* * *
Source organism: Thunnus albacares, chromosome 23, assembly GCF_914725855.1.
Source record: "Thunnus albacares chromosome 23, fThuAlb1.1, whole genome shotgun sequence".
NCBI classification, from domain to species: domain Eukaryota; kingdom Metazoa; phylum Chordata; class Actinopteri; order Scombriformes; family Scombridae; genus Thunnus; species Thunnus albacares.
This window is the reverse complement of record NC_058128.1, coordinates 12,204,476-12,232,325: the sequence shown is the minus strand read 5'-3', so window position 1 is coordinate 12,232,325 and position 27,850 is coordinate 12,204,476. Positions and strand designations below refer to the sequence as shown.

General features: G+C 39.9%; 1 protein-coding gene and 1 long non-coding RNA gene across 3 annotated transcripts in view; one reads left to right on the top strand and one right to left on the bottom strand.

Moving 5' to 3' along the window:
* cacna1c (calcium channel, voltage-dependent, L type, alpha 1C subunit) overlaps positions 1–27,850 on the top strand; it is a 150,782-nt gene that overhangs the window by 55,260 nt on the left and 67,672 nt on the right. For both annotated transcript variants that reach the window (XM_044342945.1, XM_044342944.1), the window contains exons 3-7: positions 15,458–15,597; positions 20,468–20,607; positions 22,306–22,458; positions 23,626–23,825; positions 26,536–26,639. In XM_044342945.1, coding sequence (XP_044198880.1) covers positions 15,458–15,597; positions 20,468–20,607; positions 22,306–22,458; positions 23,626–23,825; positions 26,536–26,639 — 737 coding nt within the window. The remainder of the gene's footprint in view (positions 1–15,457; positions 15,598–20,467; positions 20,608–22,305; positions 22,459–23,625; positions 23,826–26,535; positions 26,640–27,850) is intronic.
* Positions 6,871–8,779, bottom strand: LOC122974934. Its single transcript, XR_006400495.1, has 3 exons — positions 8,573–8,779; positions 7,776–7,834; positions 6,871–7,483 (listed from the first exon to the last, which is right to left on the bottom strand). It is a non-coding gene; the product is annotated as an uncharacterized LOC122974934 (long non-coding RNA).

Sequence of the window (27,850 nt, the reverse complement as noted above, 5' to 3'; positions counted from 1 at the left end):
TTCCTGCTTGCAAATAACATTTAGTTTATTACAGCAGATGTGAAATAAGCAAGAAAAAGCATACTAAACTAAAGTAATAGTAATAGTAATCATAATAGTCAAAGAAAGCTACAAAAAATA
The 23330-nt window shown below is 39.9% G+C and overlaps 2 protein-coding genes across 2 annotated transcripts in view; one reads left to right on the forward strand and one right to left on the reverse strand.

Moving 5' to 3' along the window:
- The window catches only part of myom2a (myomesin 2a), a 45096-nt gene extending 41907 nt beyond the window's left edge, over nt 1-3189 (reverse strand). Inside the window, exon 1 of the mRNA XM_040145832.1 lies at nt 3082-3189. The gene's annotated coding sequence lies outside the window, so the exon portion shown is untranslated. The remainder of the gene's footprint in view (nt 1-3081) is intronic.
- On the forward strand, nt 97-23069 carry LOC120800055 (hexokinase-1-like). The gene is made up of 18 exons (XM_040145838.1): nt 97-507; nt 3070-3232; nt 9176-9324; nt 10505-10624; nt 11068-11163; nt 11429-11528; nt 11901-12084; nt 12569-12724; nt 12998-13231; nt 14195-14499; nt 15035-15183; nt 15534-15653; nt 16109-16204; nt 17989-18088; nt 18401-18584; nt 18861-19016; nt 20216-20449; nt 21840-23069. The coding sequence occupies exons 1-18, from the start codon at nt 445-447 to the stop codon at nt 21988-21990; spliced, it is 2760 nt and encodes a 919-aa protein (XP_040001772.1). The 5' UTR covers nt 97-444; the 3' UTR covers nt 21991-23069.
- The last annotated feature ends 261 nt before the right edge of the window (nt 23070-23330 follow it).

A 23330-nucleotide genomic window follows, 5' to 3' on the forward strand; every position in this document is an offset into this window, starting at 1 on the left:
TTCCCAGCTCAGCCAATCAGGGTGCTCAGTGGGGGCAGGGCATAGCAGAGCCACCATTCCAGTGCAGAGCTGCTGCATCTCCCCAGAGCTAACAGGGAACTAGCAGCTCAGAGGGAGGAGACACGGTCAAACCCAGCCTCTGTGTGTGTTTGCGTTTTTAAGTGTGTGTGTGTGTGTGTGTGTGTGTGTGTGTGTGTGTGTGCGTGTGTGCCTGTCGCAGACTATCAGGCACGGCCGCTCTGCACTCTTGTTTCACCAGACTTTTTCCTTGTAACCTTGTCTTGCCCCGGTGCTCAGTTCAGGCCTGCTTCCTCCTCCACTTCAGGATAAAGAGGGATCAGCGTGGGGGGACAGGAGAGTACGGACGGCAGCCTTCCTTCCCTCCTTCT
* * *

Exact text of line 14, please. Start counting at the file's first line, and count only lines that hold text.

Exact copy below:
- On the forward strand, nt 97-23069 carry LOC120800055 (hexokinase-1-like). The gene is made up of 18 exons (XM_040145838.1): nt 97-507; nt 3070-3232; nt 9176-9324; nt 10505-10624; nt 11068-11163; nt 11429-11528; nt 11901-12084; nt 12569-12724; nt 12998-13231; nt 14195-14499; nt 15035-15183; nt 15534-15653; nt 16109-16204; nt 17989-18088; nt 18401-18584; nt 18861-19016; nt 20216-20449; nt 21840-23069. The coding sequence occupies exons 1-18, from the start codon at nt 445-447 to the stop codon at nt 21988-21990; spliced, it is 2760 nt and encodes a 919-aa protein (XP_040001772.1). The 5' UTR covers nt 97-444; the 3' UTR covers nt 21991-23069.